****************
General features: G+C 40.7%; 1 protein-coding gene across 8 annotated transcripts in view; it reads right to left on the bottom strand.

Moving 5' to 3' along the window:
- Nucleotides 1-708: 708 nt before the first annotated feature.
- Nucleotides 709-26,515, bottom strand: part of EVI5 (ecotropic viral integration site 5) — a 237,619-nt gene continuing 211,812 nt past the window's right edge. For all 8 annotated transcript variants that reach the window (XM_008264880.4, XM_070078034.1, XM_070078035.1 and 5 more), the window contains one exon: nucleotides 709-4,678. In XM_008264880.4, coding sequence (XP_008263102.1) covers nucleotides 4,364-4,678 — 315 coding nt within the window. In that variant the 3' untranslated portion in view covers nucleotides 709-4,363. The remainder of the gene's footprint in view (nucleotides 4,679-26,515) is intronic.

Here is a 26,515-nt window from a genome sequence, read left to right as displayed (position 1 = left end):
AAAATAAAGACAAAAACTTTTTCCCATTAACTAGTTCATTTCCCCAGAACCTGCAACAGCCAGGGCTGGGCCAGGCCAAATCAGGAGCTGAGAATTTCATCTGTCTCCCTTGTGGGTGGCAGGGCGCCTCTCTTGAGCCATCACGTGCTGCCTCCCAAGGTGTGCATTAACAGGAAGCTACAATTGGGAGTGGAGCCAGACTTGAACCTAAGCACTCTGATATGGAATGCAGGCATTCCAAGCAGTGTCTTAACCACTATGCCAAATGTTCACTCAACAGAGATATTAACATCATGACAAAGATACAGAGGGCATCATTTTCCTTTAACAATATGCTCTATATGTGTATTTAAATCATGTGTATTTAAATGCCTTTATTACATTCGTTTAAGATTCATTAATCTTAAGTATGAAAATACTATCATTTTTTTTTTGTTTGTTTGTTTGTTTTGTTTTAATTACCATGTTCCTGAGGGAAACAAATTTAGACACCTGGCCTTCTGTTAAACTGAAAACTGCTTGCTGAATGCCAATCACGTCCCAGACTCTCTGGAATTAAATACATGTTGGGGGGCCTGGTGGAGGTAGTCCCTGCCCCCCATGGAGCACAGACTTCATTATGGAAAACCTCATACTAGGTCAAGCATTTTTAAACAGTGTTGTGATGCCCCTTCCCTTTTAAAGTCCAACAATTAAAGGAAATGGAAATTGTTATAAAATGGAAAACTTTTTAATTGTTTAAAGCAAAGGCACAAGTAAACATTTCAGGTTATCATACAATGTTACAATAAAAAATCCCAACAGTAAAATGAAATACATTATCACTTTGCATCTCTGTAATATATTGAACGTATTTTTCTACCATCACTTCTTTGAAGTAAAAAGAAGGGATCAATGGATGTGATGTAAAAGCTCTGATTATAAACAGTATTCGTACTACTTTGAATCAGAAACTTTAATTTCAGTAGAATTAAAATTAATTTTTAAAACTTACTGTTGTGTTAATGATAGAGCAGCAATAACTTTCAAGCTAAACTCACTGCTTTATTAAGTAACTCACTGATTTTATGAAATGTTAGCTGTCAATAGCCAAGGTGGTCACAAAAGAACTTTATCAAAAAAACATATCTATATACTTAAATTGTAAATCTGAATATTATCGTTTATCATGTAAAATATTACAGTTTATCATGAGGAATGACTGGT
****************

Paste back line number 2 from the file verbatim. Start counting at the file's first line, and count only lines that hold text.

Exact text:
Moving 5' to 3' along the window: